Consumer Reports voted Acadia the least reliable GMC model—not surprising, considering the number of complaints the drivers voiced.
Drivers of the vehicle reported having problems with the engine ceasing, with the transmission not shifting correctly, with a malfunctioning water pump, and with several other mechanical issues. The new Acadia Denali has a staggering price tag of more than $50,000. Considering the mechanical problems and the hefty price tag, drivers should easily avoid this vehicle.
17 Chevrolet Camaro
This is another General Motors vehicle that makes the list. The Camaro is classified as a pony car and went on sale in 1966. The production of the fourth generation ended in 2oo2, and the fifth was revived in 2009. Although the car has been around for decades, Consumer Reports ranked it as the 10th most unreliable vehicle on the road. A survey conducted based on repairs showed that the biggest problem with the car was the engine. The other problems that drivers suffered were with the transmission, the electricals, the body, and the trim. Although the 2013 model proved to have the most electrical problems, the 2010 model was the custodian of the mechanical problems. Drivers reported spending an average of $2,500 for repairs annually. Although the older models have given drivers a hard time, Chevrolet enthusiasts have praised the 2018 model. With a base price of $28,000, the 2018 model may be the option for the Chevrolet drivers wanting to avoid being stuck on the side of the road.
16 Mitsubishi Shogun
If you don't take our word for it, then you should listen to Motoreasy, a car maintenance firm that surveyed 30,000 vehicles over 12 months. The firm ranked the Shogun the 3rd most unreliable diesel on the road. The study concluded that diesel vehicles were more prone to breakdowns than the petrol counterparts. Furthermore, the repairs on the diesel version were more expensive than the petrol version's repairs. The most common problem that drivers reported was the fuel pump. They said that the car would erratically idle, causing the needle to fall or rise instead of remaining constant. The drivers reported that the Exhaust Gas Recirculation (EGR) valve gets blocked by carbon buildup. The car's acceleration was weak, and it would lose power. The '90s models have proven to be problematic, so you may want to inspect them well before buying.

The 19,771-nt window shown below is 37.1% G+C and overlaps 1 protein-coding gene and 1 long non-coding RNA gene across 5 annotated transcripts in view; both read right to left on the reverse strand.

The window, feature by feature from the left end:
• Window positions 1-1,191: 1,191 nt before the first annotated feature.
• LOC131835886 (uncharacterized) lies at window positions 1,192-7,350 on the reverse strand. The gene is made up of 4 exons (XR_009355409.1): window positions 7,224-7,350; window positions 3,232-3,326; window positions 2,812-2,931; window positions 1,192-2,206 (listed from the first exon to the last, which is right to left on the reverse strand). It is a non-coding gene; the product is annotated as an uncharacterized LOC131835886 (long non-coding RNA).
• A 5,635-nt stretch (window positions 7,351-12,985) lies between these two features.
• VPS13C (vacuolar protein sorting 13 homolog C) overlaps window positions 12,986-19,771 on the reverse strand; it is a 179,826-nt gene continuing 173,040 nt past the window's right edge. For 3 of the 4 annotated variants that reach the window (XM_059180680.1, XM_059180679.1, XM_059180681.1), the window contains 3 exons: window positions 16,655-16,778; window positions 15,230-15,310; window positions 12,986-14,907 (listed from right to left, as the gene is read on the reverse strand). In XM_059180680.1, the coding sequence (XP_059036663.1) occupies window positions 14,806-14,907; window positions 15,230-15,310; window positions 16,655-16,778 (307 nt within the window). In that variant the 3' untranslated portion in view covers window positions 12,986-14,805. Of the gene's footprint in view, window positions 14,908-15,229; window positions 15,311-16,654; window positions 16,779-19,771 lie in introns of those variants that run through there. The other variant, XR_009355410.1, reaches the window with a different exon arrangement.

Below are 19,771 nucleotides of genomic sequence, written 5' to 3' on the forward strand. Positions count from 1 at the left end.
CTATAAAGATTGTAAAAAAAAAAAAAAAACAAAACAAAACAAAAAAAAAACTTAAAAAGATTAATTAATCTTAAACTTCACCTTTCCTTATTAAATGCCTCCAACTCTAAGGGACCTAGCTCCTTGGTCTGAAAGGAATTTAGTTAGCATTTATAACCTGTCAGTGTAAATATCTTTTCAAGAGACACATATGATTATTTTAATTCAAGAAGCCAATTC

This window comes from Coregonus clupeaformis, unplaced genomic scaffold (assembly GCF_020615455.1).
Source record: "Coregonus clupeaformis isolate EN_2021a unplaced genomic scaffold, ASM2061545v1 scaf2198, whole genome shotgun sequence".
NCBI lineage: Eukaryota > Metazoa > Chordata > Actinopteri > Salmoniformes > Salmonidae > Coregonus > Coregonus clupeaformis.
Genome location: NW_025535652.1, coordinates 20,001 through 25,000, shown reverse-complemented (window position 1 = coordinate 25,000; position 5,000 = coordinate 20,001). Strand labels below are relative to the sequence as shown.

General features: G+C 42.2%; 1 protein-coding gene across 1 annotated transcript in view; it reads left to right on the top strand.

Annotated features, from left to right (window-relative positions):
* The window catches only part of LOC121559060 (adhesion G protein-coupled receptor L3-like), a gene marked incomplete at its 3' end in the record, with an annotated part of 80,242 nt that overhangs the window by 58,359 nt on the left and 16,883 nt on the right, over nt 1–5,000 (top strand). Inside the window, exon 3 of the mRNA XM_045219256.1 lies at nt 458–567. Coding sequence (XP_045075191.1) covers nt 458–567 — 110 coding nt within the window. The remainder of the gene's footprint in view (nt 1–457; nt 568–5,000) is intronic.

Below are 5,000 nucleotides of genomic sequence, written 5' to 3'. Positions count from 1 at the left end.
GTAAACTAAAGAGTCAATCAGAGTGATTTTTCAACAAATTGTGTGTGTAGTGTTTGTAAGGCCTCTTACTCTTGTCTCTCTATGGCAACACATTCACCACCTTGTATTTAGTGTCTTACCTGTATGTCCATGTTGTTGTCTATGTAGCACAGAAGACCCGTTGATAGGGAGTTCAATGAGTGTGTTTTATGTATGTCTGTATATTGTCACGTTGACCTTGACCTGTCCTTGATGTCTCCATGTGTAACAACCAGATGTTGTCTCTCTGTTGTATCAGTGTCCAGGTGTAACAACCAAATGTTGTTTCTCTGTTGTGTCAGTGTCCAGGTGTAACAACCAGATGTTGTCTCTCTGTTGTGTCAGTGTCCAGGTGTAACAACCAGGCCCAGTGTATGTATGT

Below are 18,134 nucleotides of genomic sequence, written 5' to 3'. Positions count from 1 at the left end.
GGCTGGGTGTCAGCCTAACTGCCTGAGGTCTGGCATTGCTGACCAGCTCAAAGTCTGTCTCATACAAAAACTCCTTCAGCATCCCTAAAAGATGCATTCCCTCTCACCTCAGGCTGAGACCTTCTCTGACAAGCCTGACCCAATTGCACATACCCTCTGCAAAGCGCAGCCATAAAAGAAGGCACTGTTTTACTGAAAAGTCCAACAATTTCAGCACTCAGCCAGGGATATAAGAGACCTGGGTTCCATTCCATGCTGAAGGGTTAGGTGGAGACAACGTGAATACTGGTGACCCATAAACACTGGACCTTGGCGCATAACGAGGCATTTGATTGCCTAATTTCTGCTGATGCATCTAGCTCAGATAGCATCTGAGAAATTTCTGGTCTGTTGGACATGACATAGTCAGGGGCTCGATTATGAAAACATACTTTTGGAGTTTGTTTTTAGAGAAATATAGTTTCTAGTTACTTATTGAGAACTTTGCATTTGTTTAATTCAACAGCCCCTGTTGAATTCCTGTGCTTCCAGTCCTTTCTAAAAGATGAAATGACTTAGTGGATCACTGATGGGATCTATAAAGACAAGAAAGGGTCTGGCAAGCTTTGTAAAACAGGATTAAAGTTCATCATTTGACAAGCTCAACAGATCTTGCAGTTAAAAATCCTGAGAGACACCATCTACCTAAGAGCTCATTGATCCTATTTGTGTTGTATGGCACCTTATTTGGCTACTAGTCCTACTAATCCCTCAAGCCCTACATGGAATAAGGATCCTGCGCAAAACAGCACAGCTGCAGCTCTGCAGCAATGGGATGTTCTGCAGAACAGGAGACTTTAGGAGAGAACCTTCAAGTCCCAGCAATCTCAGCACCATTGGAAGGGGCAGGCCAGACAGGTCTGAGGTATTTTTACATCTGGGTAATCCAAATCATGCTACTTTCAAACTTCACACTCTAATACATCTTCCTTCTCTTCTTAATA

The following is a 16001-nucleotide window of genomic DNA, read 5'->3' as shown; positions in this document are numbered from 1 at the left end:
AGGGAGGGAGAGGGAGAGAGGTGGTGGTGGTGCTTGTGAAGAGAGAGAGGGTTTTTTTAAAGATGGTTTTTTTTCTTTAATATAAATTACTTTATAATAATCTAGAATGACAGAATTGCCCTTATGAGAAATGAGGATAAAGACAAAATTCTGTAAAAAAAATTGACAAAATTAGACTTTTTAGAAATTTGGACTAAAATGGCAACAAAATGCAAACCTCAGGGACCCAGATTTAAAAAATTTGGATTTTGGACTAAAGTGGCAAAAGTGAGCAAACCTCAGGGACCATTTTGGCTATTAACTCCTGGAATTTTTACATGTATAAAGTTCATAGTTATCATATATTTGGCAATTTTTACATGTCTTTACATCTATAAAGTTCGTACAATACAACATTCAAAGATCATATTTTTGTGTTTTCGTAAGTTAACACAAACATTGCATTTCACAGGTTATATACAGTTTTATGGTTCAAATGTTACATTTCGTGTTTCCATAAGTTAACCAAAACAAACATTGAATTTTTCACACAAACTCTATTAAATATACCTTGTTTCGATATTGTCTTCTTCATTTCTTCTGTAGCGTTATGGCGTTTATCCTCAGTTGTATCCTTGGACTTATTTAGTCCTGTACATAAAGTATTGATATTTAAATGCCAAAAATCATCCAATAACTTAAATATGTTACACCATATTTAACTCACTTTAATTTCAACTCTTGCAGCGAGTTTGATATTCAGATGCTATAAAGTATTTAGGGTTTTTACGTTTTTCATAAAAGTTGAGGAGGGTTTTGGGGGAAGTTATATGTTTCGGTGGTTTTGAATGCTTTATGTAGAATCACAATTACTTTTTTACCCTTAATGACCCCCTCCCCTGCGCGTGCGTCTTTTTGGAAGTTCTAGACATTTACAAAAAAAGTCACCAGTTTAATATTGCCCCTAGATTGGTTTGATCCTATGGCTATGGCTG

15 Lincoln MKX
Being known as a luxury-car brand has its drawbacks. What happens when you release a model that leaves most drivers on the side of the road? Well, you call it the "Lincoln MKX." Lincoln was founded in 1917 and bought by Ford in 1922. Since being in business for over a century, the manufacturer has brought out great vehicles such as the Mark VII and the Continental. But the MKX is different, specifically the 2016 model. What could we say about the vehicle's mishaps that disgruntled drivers haven't already said?
Besides being recalled numerous times and Consumer Reports voting it one of the least reliable vehicles, the MKX is scoffed at for its engine ceasing during the drive.
Another common problem that drivers reported was a leaking transmission, especially in the 2008 model. The average cost that the MKX driver incurred to repair the leaking transmission was $3,600. At an average price of $45,000, the MKX will end up costing drivers more than $50,000, along with the repairs.
14 Cadillac ATS